Google Sued For Android Location-Tracking


Google has been hit with a potential class-action lawsuit stemming from reports last week that the company's Android operating system tracks the location of cell phone users. 

"If Google wanted to track the whereabouts of each of its products' users, it should have obtained specific, particularized informed consent," Michigan residents and Julie Brown and Kayla Molaski allege in their complaint. The lawsuit was filed on Wednesday in the U.S. District Court for the Southern District of Michigan.

The case marks the first legal action against Google related to location-tracking. Apple is also facing at least two similar lawsuits.

The litigation stems from revelations by security researchers that smartphones and other devices collect extensive data about their owners' whereabouts. iPhones and iPads store that information on a "consolidated.db" file contained in the devices.

Androids also reportedly store location data in unencrypted files on devices. In addition, Androids reportedly send the information back to Google.

Google has said that any location data it gathers is anonymous, and that it only collects information from users who have consented. The first time Android users access location services through the set-up wizard, they are shown a screen with a pre-checked box consenting to the company's collection of the data. People who don't affirmatively opt out are deemed to have consented to the data collection; if people never go through the set-up wizard, Google doesn't gather location information.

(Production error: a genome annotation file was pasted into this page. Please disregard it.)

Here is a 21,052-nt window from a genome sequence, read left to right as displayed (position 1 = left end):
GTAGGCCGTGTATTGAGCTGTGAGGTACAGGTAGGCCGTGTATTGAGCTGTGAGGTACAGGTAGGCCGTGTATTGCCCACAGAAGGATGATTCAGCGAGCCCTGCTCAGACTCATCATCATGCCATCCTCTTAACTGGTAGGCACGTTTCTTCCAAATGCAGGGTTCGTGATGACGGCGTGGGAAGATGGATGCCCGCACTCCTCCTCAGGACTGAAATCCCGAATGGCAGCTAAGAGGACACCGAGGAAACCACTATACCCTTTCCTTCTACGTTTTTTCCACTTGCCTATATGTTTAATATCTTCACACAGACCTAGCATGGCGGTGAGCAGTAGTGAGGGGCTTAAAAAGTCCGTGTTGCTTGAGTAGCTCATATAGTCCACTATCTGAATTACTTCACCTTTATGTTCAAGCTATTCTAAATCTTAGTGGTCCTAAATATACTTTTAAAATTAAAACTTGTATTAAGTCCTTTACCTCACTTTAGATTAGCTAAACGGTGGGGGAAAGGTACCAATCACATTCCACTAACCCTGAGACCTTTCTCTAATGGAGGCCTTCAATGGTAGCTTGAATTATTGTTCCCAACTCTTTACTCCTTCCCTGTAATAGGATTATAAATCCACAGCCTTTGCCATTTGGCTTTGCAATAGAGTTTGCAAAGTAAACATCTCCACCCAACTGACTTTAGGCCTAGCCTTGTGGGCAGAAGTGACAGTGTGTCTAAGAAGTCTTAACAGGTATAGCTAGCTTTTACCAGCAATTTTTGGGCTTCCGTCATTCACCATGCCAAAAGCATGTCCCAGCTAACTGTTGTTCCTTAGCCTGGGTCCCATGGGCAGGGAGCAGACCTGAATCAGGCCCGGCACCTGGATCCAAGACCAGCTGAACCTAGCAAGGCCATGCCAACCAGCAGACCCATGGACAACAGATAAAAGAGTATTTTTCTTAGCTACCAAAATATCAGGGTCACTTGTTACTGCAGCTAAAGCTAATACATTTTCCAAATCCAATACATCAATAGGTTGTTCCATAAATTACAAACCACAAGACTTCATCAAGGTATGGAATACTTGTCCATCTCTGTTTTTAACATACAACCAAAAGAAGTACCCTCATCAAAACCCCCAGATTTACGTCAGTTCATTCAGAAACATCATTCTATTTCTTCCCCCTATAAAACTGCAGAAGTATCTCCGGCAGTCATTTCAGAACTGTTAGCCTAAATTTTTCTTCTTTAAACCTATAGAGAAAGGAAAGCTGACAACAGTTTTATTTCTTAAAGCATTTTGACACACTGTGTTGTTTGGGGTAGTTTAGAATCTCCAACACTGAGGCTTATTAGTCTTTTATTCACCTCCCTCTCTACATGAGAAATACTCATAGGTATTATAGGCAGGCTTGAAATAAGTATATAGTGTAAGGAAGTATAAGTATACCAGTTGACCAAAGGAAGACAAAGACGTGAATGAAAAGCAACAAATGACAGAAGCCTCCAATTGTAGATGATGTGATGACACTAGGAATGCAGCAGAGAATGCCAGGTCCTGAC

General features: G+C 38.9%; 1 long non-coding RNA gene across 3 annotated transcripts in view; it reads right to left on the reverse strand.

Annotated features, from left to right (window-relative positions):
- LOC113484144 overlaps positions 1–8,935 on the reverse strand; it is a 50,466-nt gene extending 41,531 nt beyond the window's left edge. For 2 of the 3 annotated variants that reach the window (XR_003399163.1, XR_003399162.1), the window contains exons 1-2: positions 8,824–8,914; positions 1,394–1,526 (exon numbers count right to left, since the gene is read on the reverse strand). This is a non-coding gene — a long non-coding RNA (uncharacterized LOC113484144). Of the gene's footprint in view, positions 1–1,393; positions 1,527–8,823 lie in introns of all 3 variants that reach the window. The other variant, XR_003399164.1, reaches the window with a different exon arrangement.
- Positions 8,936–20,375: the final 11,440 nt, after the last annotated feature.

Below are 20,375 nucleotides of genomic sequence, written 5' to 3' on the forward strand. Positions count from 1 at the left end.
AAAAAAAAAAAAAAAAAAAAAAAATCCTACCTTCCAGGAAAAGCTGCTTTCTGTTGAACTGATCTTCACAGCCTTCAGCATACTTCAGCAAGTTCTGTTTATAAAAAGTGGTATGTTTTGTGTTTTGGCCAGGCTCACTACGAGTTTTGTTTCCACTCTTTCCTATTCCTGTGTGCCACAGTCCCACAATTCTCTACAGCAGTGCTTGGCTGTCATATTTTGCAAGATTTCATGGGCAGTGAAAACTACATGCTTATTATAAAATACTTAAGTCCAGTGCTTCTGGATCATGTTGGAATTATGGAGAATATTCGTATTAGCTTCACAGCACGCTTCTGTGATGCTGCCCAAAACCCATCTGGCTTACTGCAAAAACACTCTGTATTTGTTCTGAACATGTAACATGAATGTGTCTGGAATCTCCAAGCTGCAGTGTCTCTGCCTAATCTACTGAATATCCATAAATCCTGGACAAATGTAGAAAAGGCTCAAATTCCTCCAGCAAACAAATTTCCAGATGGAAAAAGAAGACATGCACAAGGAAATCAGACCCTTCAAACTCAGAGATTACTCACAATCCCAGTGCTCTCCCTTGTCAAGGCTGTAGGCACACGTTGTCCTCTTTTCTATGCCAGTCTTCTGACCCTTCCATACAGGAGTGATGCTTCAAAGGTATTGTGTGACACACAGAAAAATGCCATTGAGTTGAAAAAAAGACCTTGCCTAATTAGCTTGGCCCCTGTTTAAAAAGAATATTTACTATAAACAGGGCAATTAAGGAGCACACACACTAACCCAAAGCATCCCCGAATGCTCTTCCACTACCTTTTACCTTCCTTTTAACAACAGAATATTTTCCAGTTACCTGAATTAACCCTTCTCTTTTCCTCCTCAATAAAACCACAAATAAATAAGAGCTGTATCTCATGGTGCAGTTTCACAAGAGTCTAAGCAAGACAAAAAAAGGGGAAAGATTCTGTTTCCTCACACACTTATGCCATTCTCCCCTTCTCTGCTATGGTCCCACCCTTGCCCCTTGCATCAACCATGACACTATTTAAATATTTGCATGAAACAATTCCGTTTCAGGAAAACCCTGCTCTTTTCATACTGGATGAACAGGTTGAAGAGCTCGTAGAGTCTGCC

Android users Brown and Molaski allege in their lawsuit that Google did not provide enough details about the location tracking to have obtained informed consent. "Google's terms of service do not disclose its comprehensive tracking of users," they say.

They also argue that storing location data on their phones creates a "serious risk of privacy invasions, including stalking."

Among other counts, the complaint alleges that Google violated the federal Computer Fraud and Abuse Act by accessing their devices without authorization. They are seeking an injunction ordering Google to stop tracking users and damages of more than $50 million.

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